Post-Karahalios dispute leaves the Cambridge PC riding association ‘derecognized’

By Sabrina Nanji August 20, 2020

The Ontario PC riding association in Cambridge is fighting back after being “derecognized” by the party in the wake of Belinda Karahalios’s ouster from caucus. 
The riding association’s board authorized an anti-Doug Ford flyer to be sent Monday to “every household” in Cambridge and Etobicoke North — the heart of Ford Nation. 
Tim Cross — who sits on the riding association’s board and was trying to solidify his position as president (more on this below) — told Queen’s Park Today the flyer explains the board’s “concern with the removal of MPP Karahalios from caucus.”
The mailer — obtained by Queen’s Park Today — also alleges PC party brass “said that Belinda will not be allowed to run in a PC nomination” in the next election or be invited back to the Tory benches.
Premier Doug Ford turfed Karahalios from caucus in July after she voted against third and final reading of Bill 195 — the political-hot-potato legislation that enables the government to extend and amend sweeping emergency orders for up to two years without debate or a vote in the legislature. At the time, Karahalios called it an “unnecessary overreach” on parliamentary democracy.  
Cross said the board wanted to point out “the weeks of poor treatment members of the board have been subject to at the hands of PC Party staff” since then.  
PC Party organizer warned riding association to move on from Karahalios
In emails to the association’s prior president sent last month, Gareth Neilson, the PC’s director of organization, warned the riding association to stop operating in the interests of Karahalios, now that she was no longer a member of the caucus.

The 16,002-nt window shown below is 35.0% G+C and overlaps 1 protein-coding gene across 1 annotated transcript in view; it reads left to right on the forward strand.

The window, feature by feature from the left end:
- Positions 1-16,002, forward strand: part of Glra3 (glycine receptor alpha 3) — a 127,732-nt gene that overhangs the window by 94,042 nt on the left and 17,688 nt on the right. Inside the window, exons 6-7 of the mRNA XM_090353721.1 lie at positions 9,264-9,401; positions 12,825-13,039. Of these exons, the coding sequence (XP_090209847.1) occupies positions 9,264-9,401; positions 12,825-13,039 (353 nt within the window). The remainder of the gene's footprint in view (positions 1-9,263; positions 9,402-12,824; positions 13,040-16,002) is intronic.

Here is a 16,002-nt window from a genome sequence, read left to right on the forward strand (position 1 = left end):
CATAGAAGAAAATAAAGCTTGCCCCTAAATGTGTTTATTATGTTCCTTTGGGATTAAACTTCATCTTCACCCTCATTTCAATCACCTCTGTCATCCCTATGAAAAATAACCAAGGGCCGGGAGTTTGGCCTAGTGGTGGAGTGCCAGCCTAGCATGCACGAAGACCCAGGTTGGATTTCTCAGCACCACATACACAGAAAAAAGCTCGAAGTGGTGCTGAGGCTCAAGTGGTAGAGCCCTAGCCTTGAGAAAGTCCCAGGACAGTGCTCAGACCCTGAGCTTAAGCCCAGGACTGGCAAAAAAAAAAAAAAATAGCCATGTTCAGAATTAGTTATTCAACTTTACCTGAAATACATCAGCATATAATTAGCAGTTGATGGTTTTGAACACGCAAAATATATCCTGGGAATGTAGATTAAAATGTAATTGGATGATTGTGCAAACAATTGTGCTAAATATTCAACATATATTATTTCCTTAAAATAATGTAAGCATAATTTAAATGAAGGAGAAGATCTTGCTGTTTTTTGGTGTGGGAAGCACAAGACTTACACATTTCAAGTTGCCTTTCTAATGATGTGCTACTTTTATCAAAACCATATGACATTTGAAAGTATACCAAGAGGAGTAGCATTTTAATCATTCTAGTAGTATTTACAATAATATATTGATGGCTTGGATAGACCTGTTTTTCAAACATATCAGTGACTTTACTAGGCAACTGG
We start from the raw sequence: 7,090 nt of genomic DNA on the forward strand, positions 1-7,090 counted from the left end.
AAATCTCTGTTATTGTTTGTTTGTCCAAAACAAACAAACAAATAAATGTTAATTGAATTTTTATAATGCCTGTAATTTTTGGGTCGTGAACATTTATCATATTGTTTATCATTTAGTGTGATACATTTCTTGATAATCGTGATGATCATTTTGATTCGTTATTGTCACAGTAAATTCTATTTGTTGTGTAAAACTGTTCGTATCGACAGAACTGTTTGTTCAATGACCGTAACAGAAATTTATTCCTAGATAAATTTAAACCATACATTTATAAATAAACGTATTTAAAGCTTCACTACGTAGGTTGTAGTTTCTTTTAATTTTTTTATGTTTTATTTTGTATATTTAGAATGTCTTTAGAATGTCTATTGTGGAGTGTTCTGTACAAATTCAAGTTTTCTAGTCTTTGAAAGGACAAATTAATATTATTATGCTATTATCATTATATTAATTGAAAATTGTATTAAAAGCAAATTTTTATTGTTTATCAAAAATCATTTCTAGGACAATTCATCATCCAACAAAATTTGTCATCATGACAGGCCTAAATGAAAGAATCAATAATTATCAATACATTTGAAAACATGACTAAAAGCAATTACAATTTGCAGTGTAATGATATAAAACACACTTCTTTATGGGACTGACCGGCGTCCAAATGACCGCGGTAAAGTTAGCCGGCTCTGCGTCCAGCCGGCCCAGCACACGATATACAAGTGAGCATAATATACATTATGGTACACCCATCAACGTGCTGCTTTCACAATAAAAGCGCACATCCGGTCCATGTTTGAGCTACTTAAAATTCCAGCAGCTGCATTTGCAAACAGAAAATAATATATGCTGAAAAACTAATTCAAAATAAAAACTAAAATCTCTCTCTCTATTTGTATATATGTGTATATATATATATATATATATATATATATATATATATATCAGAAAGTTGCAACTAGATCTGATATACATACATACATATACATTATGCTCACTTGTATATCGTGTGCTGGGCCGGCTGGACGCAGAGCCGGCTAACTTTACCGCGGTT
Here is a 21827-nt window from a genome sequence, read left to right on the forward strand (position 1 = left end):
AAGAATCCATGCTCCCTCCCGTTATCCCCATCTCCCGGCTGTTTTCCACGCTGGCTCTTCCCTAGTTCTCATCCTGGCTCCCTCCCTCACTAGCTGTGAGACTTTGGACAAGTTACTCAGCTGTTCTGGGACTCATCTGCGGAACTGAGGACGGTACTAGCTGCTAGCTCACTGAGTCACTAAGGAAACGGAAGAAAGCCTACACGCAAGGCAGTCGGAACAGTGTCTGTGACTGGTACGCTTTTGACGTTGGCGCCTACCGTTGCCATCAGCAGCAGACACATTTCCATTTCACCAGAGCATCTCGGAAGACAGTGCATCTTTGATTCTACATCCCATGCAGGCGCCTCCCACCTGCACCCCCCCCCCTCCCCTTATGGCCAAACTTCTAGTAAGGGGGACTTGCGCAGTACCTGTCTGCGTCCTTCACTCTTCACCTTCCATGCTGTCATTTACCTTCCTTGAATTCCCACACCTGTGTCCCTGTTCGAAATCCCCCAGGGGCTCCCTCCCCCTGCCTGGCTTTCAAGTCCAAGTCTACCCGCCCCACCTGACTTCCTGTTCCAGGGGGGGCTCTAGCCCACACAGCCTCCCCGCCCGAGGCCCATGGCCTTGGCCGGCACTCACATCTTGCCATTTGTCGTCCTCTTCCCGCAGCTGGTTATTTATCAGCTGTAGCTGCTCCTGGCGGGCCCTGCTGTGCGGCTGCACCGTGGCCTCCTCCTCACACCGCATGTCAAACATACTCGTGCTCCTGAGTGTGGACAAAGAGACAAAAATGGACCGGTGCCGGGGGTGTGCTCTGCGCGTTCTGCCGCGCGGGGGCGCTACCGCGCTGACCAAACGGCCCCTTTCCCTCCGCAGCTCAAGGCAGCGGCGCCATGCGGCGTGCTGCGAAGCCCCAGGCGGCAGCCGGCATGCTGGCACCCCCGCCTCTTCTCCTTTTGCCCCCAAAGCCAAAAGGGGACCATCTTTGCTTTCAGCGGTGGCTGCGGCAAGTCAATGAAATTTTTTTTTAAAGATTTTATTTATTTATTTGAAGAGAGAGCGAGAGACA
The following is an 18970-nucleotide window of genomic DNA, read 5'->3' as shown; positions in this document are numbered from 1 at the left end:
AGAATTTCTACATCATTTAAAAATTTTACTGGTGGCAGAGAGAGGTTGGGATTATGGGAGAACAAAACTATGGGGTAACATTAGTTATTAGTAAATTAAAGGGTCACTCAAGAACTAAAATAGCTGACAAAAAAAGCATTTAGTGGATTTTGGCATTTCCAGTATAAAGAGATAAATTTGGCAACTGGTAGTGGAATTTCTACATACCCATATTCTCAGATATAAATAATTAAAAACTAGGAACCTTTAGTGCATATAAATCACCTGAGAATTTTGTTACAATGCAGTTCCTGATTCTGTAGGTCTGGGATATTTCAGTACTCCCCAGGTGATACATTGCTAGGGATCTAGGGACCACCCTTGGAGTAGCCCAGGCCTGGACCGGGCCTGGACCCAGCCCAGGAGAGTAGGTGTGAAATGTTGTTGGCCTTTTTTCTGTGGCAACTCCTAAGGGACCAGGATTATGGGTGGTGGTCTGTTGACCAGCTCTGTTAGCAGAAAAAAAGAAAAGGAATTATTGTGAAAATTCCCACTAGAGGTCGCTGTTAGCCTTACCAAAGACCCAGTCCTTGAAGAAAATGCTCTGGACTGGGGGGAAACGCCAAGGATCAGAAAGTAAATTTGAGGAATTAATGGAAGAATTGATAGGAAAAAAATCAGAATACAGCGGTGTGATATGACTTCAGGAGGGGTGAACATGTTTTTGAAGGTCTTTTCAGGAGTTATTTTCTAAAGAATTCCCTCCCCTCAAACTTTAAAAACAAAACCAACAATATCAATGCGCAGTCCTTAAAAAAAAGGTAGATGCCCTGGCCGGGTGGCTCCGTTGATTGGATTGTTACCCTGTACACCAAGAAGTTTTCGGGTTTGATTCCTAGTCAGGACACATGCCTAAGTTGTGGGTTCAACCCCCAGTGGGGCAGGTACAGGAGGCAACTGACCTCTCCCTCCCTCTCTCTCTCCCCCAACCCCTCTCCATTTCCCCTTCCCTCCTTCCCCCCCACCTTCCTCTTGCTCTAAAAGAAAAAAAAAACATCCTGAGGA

“The PC Party expects the riding association to support the PC Party and PC Party activities. The PC Party will not accept a riding supporting the activities of other provincial political parties or independents,” Neilson wrote in an email dated July 27.  
The Cambridge board, which includes Karahalios’s husband Jim, didn’t appear to heed the advice, and last Thursday, was informed it had been deregistered by the party and a new president would be appointed. 
“This action means that you are no longer a board affiliated with the PC Party of Ontario and are not authorized to conduct any business on behalf of the Cambridge PC Riding Association,” Neilson said in an August 13 email. “Conducting business includes but is not limited to holding meetings, sending public communications, using Party IT infrastructure or undertaking or attempting to undertake any banking or financial transactions related or connected to the Cambridge Riding Association credit or banking facilities,” Neilson went on to say. 
That prompted a complaint to Elections Ontario. 
The riding association claimed the elections agency erroneously denied Cross’s application for the role of president because the PCs advised they had “derecognized this association.” 
“We were not provided with any reasons for this decision,” they wrote to Chief Electoral Officer Greg Essensa, asking him to “ensure that any attempt to ‘deregister’ our association follows the process outlined in section 12” of the Election Finances Act. (That section is mostly related to filing requirements.) 
Elections Ontario confirmed Hayden Faus, another member of the executive, was appointed the next president on April 13 and the local association was re-registered.
The board also alleged the former president resigned “as a result of threats, bullying and intimidation tactics made against him” by Neilson, and contends PC Party headquarters interfered with the selection of a new president. 
Christina Wramhed, spokesperson for the Ontario PCs, said the party “does not comment on internal party matters.” 
Jim Karahalios — a frequent thorn in the side of the party — still has an outstanding lawsuit against the PCs alleging the last executive election in which Brian Patterson became party president was rigged against him. 
None of the allegations mentioned in this story have been tested. 

This story was updated with a response from Elections Ontario on Friday, August 21.